One of the most gratifying type of stories in film is that of the underdog; one up against all the odds to get the win and succeed. Films like these are uplifting and at times we can see ourselves facing off against our own struggles. Stories that incorporate real life situations are even more memorable because it isn’t just a movie: Rudy, 42 and Cinderella Man are all about the individual told they couldn’t be something and keep fighting. The newest film from director Danny A. Abeckaser, Blackjack: The Jackie Ryan Story,incorporates these same themes in telling the story of the street hoops legend from Brooklyn, New York.
The film tells the story of Jackie Ryan in 1990 when he was offered a try out spot for the New Jersey Nets. Jackie earned a local reputation playing college and later playing courts throughout the city. Considered by many to be an untapped talent with a sweet jump shot, Jackie had many obstacles to overcome including his father, best friend and most of all himself in trying to make a name for himself. Along Jackie’s side is his best friend/agent Marty, played by James Madio (The Basketball Diaries, Band of Brothers) who plays second to Jackie similar to that of Dustin Hoffman in Midnight Cowboy or Edward Norton in Rounders. The story would not be much though without a good protagonist and that is Greg Finley (The Flash, The Secret Life of the American Teenager) in his portrayal of the very charismatic Jackie Ryan. In what some would consider a turn in character David Arquette (Scream) plays the very hostile, racist father to Jackie and Ashley Greene (The Twilight Saga) rounds out the cast as Jenny, Jackie’s old crush.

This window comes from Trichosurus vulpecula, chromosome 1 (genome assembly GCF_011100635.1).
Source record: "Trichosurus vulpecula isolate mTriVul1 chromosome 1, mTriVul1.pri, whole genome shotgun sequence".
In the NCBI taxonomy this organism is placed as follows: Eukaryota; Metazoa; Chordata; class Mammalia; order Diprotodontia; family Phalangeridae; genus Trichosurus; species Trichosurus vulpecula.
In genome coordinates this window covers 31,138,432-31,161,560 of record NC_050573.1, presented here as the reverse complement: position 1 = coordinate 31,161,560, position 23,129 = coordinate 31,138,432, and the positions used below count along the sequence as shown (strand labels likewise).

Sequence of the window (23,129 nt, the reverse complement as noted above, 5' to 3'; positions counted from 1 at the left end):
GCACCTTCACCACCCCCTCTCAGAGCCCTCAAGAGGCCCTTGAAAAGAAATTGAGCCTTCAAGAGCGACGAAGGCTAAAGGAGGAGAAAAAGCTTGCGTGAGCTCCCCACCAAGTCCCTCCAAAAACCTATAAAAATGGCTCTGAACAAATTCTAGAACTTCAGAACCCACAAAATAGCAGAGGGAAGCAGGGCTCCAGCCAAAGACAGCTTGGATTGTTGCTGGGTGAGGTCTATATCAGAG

The film is heavily rooted in Jackie’s tryout for the NJ Nets and he has already earned his local status; a problem because I feel we should had followed Jackie in his basketball career to get a sense of his talent. Aside from jumping right into Jackie’s story the film makes it hard to really root for him. We are treated very early on to his budding romance with Jenny as well as a training montage but in an instant we cut to Jackie doing drugs, getting drunk and messing around with other girls. Although it is Marty who pushes this agenda it is ultimately Jackie who follows through and even exacerbates the situation. The film feels as if it reaches its peak, the tryout, too early and from there we scramble to make others pieces fit: his broken relationships with his father & Jenny, his forced rivalry with current NBA player and a makeshift friendship with sports writer Peter Vecsey, played by Geoffrey Cantor (Daredevil). There are elements that make you root for Jackie and want him to succeed but unfortunately the film is not able to weave the right formula to give us that go to victory celebration.
2 out of 5
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Twitter (Jackie Ryan’s Account)